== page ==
Credit: Joanna Barrow
Part Three: “They never taught us how to receive the help and support that students need.”
- Dear Wayland Administrators
Part of the district’s response to the Dear Wayland account was to clarify the formal complaint process. This is because many students do not know how Title IX applies to sexual harassment, what a Title IX coordinator is or the process for reporting sexual harassment.
In a survey of 100 students, 82% of respondents do not know what the role of Title IX is, 90% do not know where to find the coordinator’s contact information and only 6% knew how to file a formal complaint of sexual harassment with the school.
“Personally, we didn’t know who the Title IX coordinator was and we know that many others didn’t know this as well,” Dear Wayland said. “We assume that most students in Wayland think that by reaching out to a teacher/guidance counselor is a formal complaint because we were never informed to go to the Title IX coordinator. At the time that our classmates would have made these complaints, they didn’t know that there was such a thing as a Title IX coordinator.”
To find Whitehead’s contact information on district web pages, students must go to the Wayland Public Schools page and to the “About Us” tab. There, they must select “Staff Directory” and go to “Student Services” and scroll to the bottom of the page, where Whitehead is listed as Director of Student Services. It does not state that he is the District Title IX Coordinator.
According to a summary of new Title IX regulations from the US Department of Education, the employee designated to ensure compliance with Title IX must be referred to as the Title IX Coordinator, and their contact information must be prominently displayed on school websites.
On the high school page specifically, searching “Richard Whitehead” yields no results. Neither does “Sexual Harassment.” Searching “Director of Student Services,” “Title IX” or “Title Nine” yields no relevant results.
Staff are required to familiarize themselves with the school’s harassment and discrimination policies every year. Mizoguchi said that teachers are trained how to respond should a student come to them with an allegation of harassment.
“Title IX training is not a mandated training for teachers,” Richard Whitehead, Director of Student Services, wrote in an email. “They have to be aware that Title IX exists and there is a mechanism for complaints. Teachers are not charged with investigating Title IX complaints. Mandated trainings include those on Bullying, 51A reporting and the use of physical restraint. There was no requirement to train teachers in the summer. The district was required to train school administrators during the summer. This happened in July 2020.”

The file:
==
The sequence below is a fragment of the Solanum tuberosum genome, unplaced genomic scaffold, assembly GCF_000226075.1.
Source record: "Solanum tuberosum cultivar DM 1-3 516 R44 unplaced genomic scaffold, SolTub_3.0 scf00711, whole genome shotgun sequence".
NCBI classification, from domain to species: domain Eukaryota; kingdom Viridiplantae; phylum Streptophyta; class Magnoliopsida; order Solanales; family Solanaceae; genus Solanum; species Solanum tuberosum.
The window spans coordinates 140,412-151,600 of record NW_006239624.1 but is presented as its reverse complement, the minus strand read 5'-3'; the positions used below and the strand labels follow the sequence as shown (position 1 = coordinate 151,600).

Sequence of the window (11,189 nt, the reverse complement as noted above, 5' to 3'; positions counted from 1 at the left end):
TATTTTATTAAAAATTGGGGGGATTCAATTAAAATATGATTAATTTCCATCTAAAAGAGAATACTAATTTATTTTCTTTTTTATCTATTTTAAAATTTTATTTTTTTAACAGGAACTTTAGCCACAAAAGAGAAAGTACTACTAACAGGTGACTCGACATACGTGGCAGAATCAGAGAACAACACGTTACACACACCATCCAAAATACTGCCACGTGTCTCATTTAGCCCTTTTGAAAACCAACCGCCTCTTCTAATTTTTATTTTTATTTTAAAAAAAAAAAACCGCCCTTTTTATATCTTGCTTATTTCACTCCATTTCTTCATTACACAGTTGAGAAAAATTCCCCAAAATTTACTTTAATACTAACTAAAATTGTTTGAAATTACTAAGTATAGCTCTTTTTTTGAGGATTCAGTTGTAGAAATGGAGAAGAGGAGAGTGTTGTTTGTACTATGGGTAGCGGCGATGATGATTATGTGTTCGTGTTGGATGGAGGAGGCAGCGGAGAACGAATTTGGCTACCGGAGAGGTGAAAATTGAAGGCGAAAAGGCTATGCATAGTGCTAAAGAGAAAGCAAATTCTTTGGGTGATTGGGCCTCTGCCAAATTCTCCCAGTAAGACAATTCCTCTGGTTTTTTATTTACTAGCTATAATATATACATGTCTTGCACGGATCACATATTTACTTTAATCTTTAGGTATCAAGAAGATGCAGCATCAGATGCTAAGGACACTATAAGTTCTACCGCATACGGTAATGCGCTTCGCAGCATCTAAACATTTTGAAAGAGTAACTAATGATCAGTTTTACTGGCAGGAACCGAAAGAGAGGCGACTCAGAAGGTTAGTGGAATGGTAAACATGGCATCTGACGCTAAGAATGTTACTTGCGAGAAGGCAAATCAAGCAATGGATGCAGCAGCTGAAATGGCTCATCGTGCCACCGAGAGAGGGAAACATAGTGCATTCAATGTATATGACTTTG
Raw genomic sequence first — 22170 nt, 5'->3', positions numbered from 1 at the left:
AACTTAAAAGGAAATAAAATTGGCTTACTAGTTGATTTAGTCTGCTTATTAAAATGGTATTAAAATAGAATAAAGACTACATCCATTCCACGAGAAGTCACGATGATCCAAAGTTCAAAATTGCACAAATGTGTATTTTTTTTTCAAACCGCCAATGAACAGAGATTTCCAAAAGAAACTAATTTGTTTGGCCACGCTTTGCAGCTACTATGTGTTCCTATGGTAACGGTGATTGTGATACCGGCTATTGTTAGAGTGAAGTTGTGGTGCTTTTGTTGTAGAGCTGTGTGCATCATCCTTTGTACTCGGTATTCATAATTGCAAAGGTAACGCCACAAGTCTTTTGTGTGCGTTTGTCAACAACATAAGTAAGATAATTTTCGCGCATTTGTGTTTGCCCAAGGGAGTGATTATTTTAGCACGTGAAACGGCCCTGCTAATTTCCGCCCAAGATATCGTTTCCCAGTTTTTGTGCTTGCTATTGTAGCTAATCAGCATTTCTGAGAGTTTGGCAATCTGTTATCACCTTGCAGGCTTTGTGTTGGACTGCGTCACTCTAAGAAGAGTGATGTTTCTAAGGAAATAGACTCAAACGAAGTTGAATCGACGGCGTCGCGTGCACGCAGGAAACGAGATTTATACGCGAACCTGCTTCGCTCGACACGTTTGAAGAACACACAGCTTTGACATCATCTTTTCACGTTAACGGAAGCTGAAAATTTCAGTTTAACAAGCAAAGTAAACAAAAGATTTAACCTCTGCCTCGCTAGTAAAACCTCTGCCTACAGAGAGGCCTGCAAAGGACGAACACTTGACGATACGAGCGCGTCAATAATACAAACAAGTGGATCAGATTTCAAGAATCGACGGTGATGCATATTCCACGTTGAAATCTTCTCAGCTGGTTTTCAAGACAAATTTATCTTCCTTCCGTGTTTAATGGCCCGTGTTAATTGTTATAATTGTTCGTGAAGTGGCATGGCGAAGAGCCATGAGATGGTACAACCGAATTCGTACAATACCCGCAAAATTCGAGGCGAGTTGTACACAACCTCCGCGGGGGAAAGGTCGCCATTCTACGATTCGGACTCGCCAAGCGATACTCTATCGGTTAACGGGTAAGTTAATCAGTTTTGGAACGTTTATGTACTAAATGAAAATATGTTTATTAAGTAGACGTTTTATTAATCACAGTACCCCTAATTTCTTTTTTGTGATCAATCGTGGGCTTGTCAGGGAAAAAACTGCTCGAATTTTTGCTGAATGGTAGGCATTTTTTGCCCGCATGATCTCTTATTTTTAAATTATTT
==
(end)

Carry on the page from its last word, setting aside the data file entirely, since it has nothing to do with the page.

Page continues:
A link to the mandated training materials can be found here. Within the the slideshow for staff who work in WPS schools is a link for another slideshow to help staff familiarize themselves with the WPS harassment and discrimination policy. The slide that addresses resolving allegations of harassment reads as follows:
“Individual Consultation: confidential, informal support and guidance concerning allegations of harassment (see your building contact)
Informal Complaint Resolution: any action short of formal complaint (e.g., mediation, meeting, communication). Authorized administrative personnel only”
The staff handbook goes more in depth about the process for resolving allegations of harassment in Appendix III: Harassment and the correlating subsection Resolving Complaints of Harassment. In Procedure D, Specific Procedures for Students and Employees, a list of action items is to be completed when providing informal support is given. It also states that “certain persons” in the building are trained to give such support and guidance.
In the student handbook, references to sexual harassment can be found in two places: Appendix XI, where it defines sexual harassment and outlines the process for resolving complaints, and Appendix XV, where it outlines the Title IX grievance procedure, including how to report sexual harassment and the steps in the investigative process.
“All of those policies [about resolving harassment] appear as appendices in the student handbook,” Mizoguchi said. “It always has been in the appendices of the student handbook that, admittedly, is like 90 pages long and we ask our students and families to become familiar with it, and we highlight particular portions of it in advisory every year.”
The process for reporting sexual harassment and Title IX grievances was not part of the selected portions of the handbook to review in the 2019-20 or 2018-19 handbook review form.
While wellness-in-the-classroom curricula at both the middle school and high school dedicate time to identifying unhealthy relationships, harassment and abuse, the process for reporting such behavior formally to the school is not made clear.
“Wellness classes have described what sexual harassment is, yet we can’t recall a time when the school has given us resources to report sexual harassment,” Dear Wayland said. “So we can recognize what it is, but they never taught us how to receive the help and support that students need.”